With the end of the spring semester approaching, law students are paying special attention to studying for final exams.  For students interested in studying on the go, several apps have been created specifically as law school study aids:
  • The Seigel’s 1L Q&A, Law in a Flash and CrunchTime apps provide practice questions and study aids on various law school exam topics.
  • The Paper Chase series of apps provide questions and explanations for Contracts, Property, Torts and Criminal Law.
  • The Law Dojo app provides quizzes on various areas of law.  The free version offers general legal knowledge quizzes, buy students can purchase different versions featuring quizzes on specific course subjects.
  • The LexisNexis Law School Q&A app provides a different preview feature, offering a few free questions and answers before making an in-depth app on a specific course subject available for purchase.
  • The Bar Exam Edge app offers a similar product for graduates taking the Multistate Bar Exam.  Students and graduates enrolled in the respective bar prep courses may download complimentary copies of the Bar Bri Mobile and Kaplan Bar Review apps.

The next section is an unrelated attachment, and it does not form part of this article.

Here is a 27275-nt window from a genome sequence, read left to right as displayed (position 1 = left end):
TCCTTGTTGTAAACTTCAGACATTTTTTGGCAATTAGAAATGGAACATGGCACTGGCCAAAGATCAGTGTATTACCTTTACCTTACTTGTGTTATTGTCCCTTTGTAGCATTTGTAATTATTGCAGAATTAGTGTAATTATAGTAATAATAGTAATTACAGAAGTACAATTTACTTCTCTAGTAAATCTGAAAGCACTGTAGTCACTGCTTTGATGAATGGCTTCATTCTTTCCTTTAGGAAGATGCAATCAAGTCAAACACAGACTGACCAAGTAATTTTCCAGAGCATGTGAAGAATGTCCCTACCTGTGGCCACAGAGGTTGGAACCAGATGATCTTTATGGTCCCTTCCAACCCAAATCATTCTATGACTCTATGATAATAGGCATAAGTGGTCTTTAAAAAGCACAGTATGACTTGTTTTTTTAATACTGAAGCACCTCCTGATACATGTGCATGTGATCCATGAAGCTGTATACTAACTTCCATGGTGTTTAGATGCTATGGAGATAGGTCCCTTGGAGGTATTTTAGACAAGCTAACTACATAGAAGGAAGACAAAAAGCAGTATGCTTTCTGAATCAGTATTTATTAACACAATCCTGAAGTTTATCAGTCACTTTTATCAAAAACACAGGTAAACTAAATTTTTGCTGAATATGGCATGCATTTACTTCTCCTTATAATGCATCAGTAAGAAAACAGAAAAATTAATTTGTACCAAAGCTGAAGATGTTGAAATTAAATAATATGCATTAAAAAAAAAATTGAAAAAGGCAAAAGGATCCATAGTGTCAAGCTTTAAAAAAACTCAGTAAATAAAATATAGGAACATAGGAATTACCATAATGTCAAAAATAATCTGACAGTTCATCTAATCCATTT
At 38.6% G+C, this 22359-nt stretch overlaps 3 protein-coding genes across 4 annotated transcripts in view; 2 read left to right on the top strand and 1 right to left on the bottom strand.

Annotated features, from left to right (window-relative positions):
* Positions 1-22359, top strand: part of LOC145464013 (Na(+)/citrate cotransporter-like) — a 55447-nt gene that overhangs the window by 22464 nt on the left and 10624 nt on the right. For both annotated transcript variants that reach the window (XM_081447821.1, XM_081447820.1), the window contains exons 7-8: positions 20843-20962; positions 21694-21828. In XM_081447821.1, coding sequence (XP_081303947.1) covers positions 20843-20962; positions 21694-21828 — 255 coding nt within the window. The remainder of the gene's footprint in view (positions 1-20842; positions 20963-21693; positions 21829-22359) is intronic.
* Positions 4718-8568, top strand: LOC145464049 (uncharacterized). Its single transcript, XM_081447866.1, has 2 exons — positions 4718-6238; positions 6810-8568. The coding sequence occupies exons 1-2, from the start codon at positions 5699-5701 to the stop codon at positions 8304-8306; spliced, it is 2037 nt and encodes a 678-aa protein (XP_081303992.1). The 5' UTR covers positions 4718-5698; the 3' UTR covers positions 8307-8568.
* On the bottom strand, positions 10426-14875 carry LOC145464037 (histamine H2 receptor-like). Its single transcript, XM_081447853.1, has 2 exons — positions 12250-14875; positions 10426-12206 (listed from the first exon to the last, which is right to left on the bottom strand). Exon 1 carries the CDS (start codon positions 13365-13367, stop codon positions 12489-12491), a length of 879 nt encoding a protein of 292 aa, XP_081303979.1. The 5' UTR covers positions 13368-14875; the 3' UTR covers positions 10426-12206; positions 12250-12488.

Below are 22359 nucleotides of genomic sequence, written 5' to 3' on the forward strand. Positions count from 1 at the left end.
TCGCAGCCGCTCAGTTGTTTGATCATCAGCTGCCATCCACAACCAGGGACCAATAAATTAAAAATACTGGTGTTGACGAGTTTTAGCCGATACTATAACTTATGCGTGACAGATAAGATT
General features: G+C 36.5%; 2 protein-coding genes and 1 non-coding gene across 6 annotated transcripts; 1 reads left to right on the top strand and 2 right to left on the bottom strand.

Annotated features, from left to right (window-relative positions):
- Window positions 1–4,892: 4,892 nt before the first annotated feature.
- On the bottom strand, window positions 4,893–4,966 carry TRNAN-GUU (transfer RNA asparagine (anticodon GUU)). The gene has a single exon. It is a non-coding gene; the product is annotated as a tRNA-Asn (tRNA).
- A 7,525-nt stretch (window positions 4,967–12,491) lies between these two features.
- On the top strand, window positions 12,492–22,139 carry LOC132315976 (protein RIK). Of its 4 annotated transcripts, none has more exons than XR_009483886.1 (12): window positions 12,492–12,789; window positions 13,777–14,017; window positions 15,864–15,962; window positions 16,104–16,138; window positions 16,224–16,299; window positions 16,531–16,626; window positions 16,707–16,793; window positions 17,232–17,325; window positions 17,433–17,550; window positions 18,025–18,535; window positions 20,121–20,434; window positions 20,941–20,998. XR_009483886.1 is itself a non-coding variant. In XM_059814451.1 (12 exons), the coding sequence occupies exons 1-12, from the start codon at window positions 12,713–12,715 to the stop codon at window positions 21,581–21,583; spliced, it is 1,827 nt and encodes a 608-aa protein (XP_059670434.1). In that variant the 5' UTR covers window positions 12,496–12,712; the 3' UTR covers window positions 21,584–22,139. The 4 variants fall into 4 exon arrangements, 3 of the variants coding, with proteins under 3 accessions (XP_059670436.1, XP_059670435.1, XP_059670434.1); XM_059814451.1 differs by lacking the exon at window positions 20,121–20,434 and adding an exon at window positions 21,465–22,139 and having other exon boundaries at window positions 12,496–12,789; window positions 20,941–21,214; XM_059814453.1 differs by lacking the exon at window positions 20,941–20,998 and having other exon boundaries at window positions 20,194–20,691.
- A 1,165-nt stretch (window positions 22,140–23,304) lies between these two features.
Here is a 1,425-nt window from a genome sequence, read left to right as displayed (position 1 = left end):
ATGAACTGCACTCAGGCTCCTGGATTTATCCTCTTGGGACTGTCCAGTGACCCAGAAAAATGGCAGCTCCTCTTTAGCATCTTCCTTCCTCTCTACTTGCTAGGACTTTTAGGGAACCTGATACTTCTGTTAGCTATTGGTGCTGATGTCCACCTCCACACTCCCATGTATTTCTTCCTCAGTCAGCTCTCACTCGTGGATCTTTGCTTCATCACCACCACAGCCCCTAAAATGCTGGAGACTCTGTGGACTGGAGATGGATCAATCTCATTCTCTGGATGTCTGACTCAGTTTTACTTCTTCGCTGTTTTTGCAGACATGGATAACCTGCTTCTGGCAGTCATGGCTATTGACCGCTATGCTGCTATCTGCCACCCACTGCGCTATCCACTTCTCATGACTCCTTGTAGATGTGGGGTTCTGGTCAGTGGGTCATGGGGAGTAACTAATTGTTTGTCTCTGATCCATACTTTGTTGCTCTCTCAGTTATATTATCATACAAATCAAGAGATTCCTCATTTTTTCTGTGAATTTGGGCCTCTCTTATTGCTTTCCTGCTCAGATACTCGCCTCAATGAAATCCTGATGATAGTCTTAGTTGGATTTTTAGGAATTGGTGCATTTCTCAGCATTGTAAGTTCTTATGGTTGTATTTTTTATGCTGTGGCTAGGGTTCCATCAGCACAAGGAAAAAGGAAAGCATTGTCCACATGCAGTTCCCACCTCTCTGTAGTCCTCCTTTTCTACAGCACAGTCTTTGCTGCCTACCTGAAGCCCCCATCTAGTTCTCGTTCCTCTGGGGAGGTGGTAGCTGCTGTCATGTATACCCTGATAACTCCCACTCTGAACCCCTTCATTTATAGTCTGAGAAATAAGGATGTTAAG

Wednesday, April 9, 2014

Today's Release of Medicare Data


Today, for the first time in decades, the Centers for Medicare and Medicaid Services released information regarding physician reimbursement for Medicare coverage.  National news agencies are already covering this event; any legal scholars considering contributing to the discussion by writing from a legal standpoint might find the following references and citations useful:
The Medicare reimbursement data that has just been released may be found here on the Centers for Medicare and Medicaid Services website.
Data on Medicare reimbursements had originally been sealed in 1979 following an order issued in Florida Medical Association v. Department of Health, Education, & Welfare, 479 F. Supp. 1291 (M.D. Fla., 1979).  The injunction was vacated last year by Florida Medical Association v. Department of Health, Education, & Welfare, Case No. 3:78-cv-178-J-34MCR (M.D. Fla., 2013).
In both of these cases, information regarding Medicare reimbursement had been requested of the federal government.  Generally, the right to request information from the government is covered by the Freedom of Information Act, 5 U.S.C. § 552, as amended by the Government in the Sunshine Act, 5 U.S.C. § 552b.

Friday, April 4, 2014

New Resource: Climate.Data.gov